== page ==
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Original Investigation
January 25, 2017

Chemotherapy Use and Survival Among Young and Middle-Aged Patients With Colon Cancer

Author Affiliations
  • 1John P. Murtha Cancer Center, Walter Reed National Military Medical Center, Bethesda, Maryland
  • 2Division of Cancer Epidemiology and Genetics, National Cancer Institute, Rockville, Maryland
  • 3Uniformed Services University, Bethesda, Maryland
JAMA Surg. Published online January 25, 2017. doi:10.1001/jamasurg.2016.5050
Key Points

Question  Are young and middle-aged persons with colon cancer more likely to receive postoperative systemic chemotherapy and, as a result, have better survival than older persons?

Findings  This cohort study found that although young and middle-aged patients were 2 to 8 times more likely to receive postoperative systemic chemotherapy for colon cancer than older patients, there was no significant survival difference by age group.

Meaning  The additional use of postoperative systemic chemotherapy among young and middle-aged persons without matched survival improvement suggests possible overuse of chemotherapy among younger than older adults with colon cancer.

Abstract

Importance  Treatment options for patients with young-onset colon cancer remain to be defined and their effects on prognosis are unclear.

Objective  To investigate receipt of adjuvant chemotherapy by age category (18-49, 50-64, and 65-75 years) and assess whether age differences in chemotherapy matched survival gains among patients diagnosed as having colon cancer in an equal-access health care system.

Design, Setting, and Participants  This cohort study was based on linked and consolidated data from the US Department of Defense’s Central Cancer Registry and Military Heath System medical claims databases. There were 3143 patients aged 18 to 75 years with histologically confirmed primary colon adenocarcinoma diagnosed between 1998 and 2007. This study was conducted from December 2015 to August 2016.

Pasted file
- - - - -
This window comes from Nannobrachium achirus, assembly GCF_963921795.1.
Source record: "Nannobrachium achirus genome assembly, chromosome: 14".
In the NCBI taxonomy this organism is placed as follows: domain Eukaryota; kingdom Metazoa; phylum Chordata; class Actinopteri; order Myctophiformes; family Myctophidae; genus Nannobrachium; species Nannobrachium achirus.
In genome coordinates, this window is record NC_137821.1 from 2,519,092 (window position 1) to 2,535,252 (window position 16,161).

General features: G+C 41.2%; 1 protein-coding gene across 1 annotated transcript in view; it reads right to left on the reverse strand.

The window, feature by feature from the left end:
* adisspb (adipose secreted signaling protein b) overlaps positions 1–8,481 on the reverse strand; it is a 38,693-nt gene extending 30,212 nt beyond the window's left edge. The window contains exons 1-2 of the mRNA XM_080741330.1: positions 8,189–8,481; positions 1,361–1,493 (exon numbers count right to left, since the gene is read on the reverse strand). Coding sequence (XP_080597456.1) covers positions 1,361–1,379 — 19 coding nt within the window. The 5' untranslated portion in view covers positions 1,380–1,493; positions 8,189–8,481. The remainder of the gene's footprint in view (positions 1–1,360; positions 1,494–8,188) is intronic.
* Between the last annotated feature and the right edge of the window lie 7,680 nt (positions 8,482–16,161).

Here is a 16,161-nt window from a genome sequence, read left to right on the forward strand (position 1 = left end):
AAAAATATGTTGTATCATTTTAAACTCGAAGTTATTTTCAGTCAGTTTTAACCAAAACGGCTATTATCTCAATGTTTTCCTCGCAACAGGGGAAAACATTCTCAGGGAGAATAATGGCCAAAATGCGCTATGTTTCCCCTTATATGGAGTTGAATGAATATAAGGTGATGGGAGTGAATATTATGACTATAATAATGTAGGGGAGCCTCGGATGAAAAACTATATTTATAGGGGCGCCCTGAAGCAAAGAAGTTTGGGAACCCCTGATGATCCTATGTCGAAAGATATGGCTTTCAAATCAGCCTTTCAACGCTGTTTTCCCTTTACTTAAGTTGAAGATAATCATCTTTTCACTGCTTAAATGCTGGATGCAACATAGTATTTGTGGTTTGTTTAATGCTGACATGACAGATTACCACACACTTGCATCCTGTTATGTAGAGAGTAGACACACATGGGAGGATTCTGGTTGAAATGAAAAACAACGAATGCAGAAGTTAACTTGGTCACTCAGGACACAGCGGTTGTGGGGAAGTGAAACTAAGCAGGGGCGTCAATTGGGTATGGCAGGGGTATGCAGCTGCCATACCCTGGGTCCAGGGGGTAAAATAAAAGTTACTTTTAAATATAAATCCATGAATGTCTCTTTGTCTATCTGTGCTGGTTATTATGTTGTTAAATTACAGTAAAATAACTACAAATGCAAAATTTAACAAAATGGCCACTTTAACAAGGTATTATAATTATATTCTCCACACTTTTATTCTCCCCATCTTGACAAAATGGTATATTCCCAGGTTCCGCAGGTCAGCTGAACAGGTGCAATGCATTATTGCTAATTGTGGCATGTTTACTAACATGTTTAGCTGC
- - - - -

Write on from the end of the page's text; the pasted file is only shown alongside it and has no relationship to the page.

Exposures  Patients who underwent surgery and postoperative systemic chemotherapy.

Main Outcomes and Measures  The primary outcome measure of the study was overall survival of patients who only received surgery and those who received both surgery and postoperative systemic chemotherapy.

Results  Of the 3143 patients, 1841 were men (58.6%). Young (18-49 years) and middle-aged (50-64 years) patients were 2 to 8 times more likely to receive postoperative systemic chemotherapy compared with older patients (65-75 years) across all tumor stages. Middle-aged patients with stage I (odds ratio, 5.04; 95% CI, 2.30-11.05) and stage II (odds ratio, 2.42; 95% CI, 1.58-3.72) disease were more likely to receive postoperative chemotherapy compared with older patients. Both groups were more likely to receive multiagent chemotherapy than were older patients (patients aged 18-49 years: odds ratio, 2.48; 95% CI, 1.42-4.32 and patients aged 50-64 years: odds ratio, 2.66; 95% CI, 1.70-4.18). Among patients who received surgery and postoperative systemic chemotherapy, no significant differences were observed in survival among age groups (the 95% CIs of hazard ratios included 1 for young and middle-aged patients compared with older patients for all tumor stages).

Conclusions and Relevance  In an equal-access health care system, we found potential overuse of chemotherapy among young and middle-aged adults with colon cancer. The addition of postoperative systemic chemotherapy did not result in matched survival improvement.

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